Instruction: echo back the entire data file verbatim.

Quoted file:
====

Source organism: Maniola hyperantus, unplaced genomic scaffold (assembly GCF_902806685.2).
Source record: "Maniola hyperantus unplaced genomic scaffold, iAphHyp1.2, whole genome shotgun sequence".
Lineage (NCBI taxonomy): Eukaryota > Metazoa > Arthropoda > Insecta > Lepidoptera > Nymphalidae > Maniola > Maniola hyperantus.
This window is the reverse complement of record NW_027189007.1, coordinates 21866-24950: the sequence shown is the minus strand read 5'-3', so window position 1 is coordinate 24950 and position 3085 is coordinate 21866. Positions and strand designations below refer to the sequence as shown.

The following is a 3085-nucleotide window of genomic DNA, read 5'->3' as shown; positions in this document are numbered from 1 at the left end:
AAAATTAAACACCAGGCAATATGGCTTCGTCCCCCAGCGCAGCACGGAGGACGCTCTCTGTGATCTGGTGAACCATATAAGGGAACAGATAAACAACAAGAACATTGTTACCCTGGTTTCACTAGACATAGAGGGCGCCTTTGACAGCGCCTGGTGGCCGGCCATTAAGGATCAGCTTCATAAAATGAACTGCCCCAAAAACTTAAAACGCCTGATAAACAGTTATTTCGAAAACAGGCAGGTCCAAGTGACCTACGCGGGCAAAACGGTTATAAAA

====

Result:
Source organism: Maniola hyperantus, unplaced genomic scaffold (assembly GCF_902806685.2).
Source record: "Maniola hyperantus unplaced genomic scaffold, iAphHyp1.2, whole genome shotgun sequence".
Lineage (NCBI taxonomy): Eukaryota > Metazoa > Arthropoda > Insecta > Lepidoptera > Nymphalidae > Maniola > Maniola hyperantus.
This window is the reverse complement of record NW_027189007.1, coordinates 21866-24950: the sequence shown is the minus strand read 5'-3', so window position 1 is coordinate 24950 and position 3085 is coordinate 21866. Positions and strand designations below refer to the sequence as shown.

The following is a 3085-nucleotide window of genomic DNA, read 5'->3' as shown; positions in this document are numbered from 1 at the left end:
AAAATTAAACACCAGGCAATATGGCTTCGTCCCCCAGCGCAGCACGGAGGACGCTCTCTGTGATCTGGTGAACCATATAAGGGAACAGATAAACAACAAGAACATTGTTACCCTGGTTTCACTAGACATAGAGGGCGCCTTTGACAGCGCCTGGTGGCCGGCCATTAAGGATCAGCTTCATAAAATGAACTGCCCCAAAAACTTAAAACGCCTGATAAACAGTTATTTCGAAAACAGGCAGGTCCAAGTGACCTACGCGGGCAAAACGGTTATAAAA